That's why stories like Richard's and Ivan's are so important, and why I dug out that almost 20 year old photo of the Brandenburg gate from a pile of old pictures.

January 6, 2008

Robert Harris, The Ghost

Robert Harris' "Ghost" reminded me a lot of the anonymously published "Primary Colors", at least during the first few chapters: Where Primary Colors is obviously a roman a clef about the Clintons, the Ghost as obviously deals with the Blairs. Where Primary Colors is told from the perspective of a political aide who gets suddenly drawn into the maelstrom of primary politics, the Ghost is told from the perspective of a ghostwriter who is called in to finish the former prime minister's memoirs (for a premium), after the previous ghost (formerly a political aide to the prime minister) has mysteriously deceased.

In both novels, the narrator emerges on a journey that brings him closer to his political couple of choice than he'd ever have dreamed. But where Primary Colors tells of mostly credible abysses and explores personalities, Harris' thriller takes its reader on a different trip, along with the ghostwriter who tries to understand his "author": Just how far, you believe, does the special partnership between the US and the UK go? Just how little do you trust that former prime minister to have served his own country's interests? And, just what kind of motives are you willing to accept for that?

In other words, where precisely do you think Harris crosses the line from a fairly plausible roman a clef into pure, James Bond like fiction?

Besides being a well-written, captivating, and entertaining thriller, the Ghost also leaves its reader with quite a bit of uneasiness. It's a book of our times.

January 17, 2008

Waiting for the Treo replacement

I've been a happy user of my Palm Treo 650 for quite a while, but -- let's face it -- it's starting to be old. Too bad that there doesn't seem to be a device out there that has quite the edge over that old brick that would make me buy it.

Here are the requirements that I'd like to see combined in one device, but can't seem to find combined:

  • Decent full keyboard -- anything that uses T9 and similar predictive technologies seems to deal badly with mixing languages. And yes, I type both German and English into my mobile.
  • 3G, please. I want to be able to use a single device in Europe, the US, and Japan. That's not possible with either the Treo or the iPhone.
  • GPS and maps, please. I regularly use Google Maps for the Treo; a phone with a built-in GPS receiver would be great.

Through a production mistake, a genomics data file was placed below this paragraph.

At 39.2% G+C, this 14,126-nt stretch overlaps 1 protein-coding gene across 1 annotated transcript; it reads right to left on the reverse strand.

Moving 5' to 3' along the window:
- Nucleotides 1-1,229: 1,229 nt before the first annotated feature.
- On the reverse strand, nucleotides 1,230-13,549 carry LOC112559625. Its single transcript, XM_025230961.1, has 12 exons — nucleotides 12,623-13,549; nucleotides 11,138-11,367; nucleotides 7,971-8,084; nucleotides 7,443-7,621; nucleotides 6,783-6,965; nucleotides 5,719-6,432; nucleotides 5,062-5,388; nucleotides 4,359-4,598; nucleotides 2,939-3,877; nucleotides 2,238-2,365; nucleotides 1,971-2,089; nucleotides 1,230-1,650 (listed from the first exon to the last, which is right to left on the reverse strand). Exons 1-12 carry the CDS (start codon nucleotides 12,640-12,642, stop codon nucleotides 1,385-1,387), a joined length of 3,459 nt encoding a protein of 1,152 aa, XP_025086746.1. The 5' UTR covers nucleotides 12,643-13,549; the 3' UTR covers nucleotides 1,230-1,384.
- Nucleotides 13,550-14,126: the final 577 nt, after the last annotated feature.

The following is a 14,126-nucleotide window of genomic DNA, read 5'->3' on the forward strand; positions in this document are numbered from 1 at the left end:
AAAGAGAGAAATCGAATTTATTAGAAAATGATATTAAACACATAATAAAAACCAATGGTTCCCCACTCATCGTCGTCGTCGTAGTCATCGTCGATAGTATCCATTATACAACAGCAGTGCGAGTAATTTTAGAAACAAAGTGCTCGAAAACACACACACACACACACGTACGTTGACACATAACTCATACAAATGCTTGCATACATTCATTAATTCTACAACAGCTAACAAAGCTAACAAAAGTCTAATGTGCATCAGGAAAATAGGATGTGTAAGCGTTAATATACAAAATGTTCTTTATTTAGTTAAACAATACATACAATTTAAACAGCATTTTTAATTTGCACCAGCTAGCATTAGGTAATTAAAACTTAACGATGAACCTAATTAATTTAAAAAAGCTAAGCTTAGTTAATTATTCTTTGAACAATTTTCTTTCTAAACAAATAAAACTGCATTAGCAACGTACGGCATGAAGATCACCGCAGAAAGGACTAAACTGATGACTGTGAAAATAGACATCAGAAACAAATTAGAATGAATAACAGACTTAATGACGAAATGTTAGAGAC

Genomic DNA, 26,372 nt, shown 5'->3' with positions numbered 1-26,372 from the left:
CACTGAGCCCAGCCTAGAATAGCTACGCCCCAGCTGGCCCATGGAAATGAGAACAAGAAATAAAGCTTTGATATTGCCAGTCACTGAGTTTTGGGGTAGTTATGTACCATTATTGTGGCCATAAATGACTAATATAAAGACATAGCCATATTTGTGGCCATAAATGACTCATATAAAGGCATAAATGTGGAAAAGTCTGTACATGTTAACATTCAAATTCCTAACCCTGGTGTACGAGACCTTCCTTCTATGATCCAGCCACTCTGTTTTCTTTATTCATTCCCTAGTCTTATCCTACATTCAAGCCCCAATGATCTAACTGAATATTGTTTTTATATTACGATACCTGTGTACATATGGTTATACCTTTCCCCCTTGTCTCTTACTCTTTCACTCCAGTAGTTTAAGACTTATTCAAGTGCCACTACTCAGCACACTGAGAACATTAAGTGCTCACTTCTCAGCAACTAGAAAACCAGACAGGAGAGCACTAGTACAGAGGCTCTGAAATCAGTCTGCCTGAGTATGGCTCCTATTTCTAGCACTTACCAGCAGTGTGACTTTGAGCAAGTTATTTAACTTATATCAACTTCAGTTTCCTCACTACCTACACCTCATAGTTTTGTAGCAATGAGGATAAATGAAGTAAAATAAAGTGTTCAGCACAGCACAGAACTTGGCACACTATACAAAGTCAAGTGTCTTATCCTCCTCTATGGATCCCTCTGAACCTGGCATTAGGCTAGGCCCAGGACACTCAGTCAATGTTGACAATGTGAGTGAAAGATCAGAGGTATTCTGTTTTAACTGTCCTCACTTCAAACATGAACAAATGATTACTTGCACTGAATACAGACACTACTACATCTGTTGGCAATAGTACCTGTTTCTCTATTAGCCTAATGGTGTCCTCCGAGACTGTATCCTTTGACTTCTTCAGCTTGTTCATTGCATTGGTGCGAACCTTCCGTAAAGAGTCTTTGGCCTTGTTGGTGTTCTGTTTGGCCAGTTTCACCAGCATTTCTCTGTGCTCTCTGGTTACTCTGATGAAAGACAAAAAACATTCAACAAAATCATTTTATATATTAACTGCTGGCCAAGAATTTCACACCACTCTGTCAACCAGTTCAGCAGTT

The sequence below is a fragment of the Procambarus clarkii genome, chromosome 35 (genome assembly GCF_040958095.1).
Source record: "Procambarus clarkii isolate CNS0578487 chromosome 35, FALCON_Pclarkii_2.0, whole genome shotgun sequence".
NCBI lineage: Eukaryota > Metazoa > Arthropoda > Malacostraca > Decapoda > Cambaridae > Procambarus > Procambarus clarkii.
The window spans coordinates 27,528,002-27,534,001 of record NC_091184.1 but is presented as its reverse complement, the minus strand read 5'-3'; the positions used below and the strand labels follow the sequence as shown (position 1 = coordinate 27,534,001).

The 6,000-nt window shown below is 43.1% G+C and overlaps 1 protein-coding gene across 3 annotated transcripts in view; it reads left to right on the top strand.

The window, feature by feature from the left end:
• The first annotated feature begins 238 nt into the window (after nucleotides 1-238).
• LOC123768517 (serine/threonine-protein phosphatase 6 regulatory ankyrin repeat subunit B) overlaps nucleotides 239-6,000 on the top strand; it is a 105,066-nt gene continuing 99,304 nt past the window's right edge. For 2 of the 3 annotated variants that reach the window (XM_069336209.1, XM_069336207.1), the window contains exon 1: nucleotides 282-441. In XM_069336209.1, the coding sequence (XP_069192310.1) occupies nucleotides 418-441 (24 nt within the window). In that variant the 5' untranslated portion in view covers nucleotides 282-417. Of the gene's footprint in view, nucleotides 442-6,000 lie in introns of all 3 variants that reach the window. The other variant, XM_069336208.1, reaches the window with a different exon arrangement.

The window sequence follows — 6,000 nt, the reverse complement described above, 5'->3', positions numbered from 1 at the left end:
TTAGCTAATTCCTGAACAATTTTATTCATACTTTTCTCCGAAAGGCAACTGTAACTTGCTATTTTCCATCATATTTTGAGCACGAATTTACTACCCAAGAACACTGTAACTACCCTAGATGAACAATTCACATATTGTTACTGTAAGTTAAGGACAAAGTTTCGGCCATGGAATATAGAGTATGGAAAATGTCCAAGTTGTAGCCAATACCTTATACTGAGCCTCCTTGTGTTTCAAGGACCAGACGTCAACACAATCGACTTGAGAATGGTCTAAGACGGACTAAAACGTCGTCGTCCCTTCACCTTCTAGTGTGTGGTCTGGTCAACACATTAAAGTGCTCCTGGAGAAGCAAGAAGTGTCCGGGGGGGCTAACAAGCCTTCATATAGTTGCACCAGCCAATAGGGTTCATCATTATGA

• Decent web browser -- neither Blazer nor Opera Mini really cuts it on the Teo.
  • Wi-Fi and Bluetooth, of course.
  • Third party applications.
  • Not bound to a particular carrier, and certainly not bound to a particular carrier's more expensive contracts.
  • Smaller form factor. The Treo is quite heavy; I wouldn't want the next one to be as heavy or thick.

Anybody know a device that fits the description?

January 23, 2008

MacBook wireless woes

It seems like the combination of a somewhat dated Linksys WRT54G and the MacBook wasn't made in heaven. Every once in a while, I find something like this in my laptop's log files:

Jan 23 11:04:27 iCoaster kernel[0]:
 ath_reset: unable to reset hardware; hal status 3
Jan 23 11:04:28 iCoaster kernel[0]:
 ath_chan_set: unable to reset channel 1 (2412 Mhz)
Jan 23 11:04:29 iCoaster kernel[0]:
 ath_chan_set: unable to reset channel 6 (2437 Mhz)
Jan 23 11:04:30 iCoaster kernel[0]:
 ath_chan_set: unable to reset channel 11 (2462 Mhz)
Jan 23 11:04:30 iCoaster kernel[0]:
 ath_chan_set: unable to reset channel 7 (2442 Mhz)
Jan 23 11:04:30 iCoaster configd[50]:
 posting notification com.apple.system.config.network_change
Jan 23 11:04:32 iCoaster kernel[0]:
 ath_chan_set: unable to reset channel 13 (2472 Mhz)
Jan 23 11:04:33 iCoaster kernel[0]:
 ath_chan_set: unable to reset channel 52 (5260 Mhz)
Jan 23 11:04:34 iCoaster kernel[0]:
 ath_chan_set: unable to reset channel 56 (5280 Mhz)
Jan 23 11:04:35 iCoaster kernel[0]:
 ath_chan_set: unable to reset channel 60 (5300 Mhz)

These effects occur once or twice a week, and aren't really helpful in the middle of trying to work. Overall, this has the stink of a driver issue. Googling around shows that there have been dropped connection issues between Linksys routers and Apple wireless cards for a long time, without Apple coming up with a useful fix.

Update, 2008-02-13 -- the woes continue on MacOS 10.5.2. They seem strangely correlated to the presence of a "secure" ad-hoc network here which, I believe, is caused by some Philips entertainment electronics. The name is WASC-.....

About January 2008

This page contains all entries posted to No Such Weblog in January 2008. They are listed from oldest to newest.